Some 200 volunteers take part in Statia Doet

“Evening Rest” after it was cleared by Statia Doet volunteers.

ST. EUSTATIUS–The title of the popular song “Statia on Fire” came to life Friday and Saturday as Statia Doet ignited a blaze of energy and dynamism from some 200 volunteers. One site that actually inspired the song back in 1999 was also part of this hotbed of community commitment.

St. Eustatius Monuments Foundation submitted the project to clean and clear the yard and walls of the foundations and cellar of “Evening Rest,” a former house that stood between Synagogue Path and Breedeweg, opposite the synagogue ruins and next to the Johnson Compound. It burnt down almost 20 years ago and became part of the famed song.

The yard was an eyesore right in the heart of Oranjestad, overgrown with trees, shrubs and Coralita and, therefore, an easy target for trash to be thrown into.

Additionally, it lies along the historical walking tour that tourists and visitors take through the Urban Conservation Area of Oranjestad, and constituted an embarrassment along the route.

Making this place look better, therefore, also contributes to enhancing the tourist product of St. Eustatius.

The Monuments Foundation was lucky to have Trico Supplies, Tirene Lopes, Brown’s Car Rental and Anthony Williams in addition to its own volunteers to take on this sizeable job.

Passers-by appreciated the efforts of the five volunteers under the hot sun so much that they became volunteers as well in disposing of the debris with their trucks, helping to load the trucks or making available their chainsaw and their time. In the end, a total of 11 volunteers offered their help in the project.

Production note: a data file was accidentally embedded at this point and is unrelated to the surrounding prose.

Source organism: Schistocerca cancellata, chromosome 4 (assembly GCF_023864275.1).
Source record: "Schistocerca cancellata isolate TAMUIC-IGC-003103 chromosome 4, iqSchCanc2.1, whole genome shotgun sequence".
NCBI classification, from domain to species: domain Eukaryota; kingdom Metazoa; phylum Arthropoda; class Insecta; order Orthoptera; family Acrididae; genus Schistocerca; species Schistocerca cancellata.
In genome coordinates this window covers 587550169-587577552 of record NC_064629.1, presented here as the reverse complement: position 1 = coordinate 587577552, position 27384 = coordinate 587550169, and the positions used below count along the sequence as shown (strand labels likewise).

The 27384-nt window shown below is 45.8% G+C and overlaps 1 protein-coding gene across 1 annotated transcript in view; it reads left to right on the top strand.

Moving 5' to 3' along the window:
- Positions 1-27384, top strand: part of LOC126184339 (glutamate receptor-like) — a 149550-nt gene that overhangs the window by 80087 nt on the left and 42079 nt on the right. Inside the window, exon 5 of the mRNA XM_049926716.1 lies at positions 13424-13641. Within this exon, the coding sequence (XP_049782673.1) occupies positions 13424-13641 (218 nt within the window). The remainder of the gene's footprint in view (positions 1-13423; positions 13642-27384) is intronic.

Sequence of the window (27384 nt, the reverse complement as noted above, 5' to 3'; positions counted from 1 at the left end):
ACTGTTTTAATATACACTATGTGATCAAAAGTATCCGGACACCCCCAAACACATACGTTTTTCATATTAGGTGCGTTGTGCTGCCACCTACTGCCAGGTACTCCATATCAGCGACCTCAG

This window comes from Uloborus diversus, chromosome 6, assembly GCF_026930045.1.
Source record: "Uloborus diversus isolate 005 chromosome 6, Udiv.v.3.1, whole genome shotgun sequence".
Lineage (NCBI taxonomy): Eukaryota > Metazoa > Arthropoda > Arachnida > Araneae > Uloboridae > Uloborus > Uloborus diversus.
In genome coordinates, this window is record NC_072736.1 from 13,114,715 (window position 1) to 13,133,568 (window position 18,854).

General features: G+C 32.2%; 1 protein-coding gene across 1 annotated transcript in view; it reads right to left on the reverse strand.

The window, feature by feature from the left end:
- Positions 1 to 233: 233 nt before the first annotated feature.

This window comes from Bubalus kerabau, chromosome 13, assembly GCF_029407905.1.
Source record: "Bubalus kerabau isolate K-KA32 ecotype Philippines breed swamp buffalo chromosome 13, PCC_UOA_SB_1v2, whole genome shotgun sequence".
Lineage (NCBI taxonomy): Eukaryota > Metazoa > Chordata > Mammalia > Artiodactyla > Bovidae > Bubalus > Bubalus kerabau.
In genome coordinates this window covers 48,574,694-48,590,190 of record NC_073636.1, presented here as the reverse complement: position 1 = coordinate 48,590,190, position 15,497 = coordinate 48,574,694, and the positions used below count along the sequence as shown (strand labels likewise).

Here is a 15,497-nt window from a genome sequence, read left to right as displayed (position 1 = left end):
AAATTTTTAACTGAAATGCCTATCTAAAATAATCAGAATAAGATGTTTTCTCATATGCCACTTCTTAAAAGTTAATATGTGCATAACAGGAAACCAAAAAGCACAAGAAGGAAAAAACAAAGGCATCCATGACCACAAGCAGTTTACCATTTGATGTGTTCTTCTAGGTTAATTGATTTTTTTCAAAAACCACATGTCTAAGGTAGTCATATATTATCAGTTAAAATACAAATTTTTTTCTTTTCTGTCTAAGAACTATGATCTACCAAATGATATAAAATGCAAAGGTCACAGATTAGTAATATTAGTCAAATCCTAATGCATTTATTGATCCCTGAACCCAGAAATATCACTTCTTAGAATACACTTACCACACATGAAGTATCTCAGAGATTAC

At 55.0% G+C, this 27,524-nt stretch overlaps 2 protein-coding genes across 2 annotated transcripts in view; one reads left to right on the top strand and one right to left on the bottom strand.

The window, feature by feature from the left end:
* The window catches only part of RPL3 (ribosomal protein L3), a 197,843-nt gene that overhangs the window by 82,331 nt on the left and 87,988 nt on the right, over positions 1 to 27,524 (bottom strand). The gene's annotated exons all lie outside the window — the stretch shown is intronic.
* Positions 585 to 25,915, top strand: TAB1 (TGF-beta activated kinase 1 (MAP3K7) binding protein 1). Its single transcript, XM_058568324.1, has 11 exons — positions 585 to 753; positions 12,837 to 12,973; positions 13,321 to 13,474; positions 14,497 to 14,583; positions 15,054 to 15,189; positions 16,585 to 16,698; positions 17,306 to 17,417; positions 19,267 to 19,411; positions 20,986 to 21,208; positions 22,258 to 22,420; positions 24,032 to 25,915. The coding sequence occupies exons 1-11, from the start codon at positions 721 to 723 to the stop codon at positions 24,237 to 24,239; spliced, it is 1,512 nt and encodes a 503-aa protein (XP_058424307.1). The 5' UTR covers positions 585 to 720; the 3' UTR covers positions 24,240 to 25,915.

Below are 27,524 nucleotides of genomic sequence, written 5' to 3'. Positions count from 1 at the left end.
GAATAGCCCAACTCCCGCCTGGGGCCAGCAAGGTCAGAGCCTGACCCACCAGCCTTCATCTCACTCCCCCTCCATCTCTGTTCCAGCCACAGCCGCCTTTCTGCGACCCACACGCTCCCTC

“A wonderful example of how infectious doing good can be,” said Monuments Director Walter Hellebrand, who was wielding a cutlass himself.

Once the foundation and cellar walls became visible again, several people asked if there were plans to rebuild the house. Hellebrand explained that, unfortunately, the lot was undivided property owned by the same owners as the Johnson Compound: heirs of H.H. Johnson – and therefore any plans to resolve the situation in the short term would be stifled.

“The possibilities of reconstructing the house are great because the house is gone and there is no restoration to be done. That means it can be recreated with modern materials, but with wood on the outside. We have the drawings and measurements of the original house, so it can be done. But then the undivided property situation has to be resolved first,” Hellebrand explained.

The volunteers received much appreciation and encouragement from passers-by who also expressed their hope that something could be done about the three bordering, abandoned properties in this location right in the heart of town.

Monuments Director Walter Hellebrand (right) with volunteers.

Source: The Daily Herald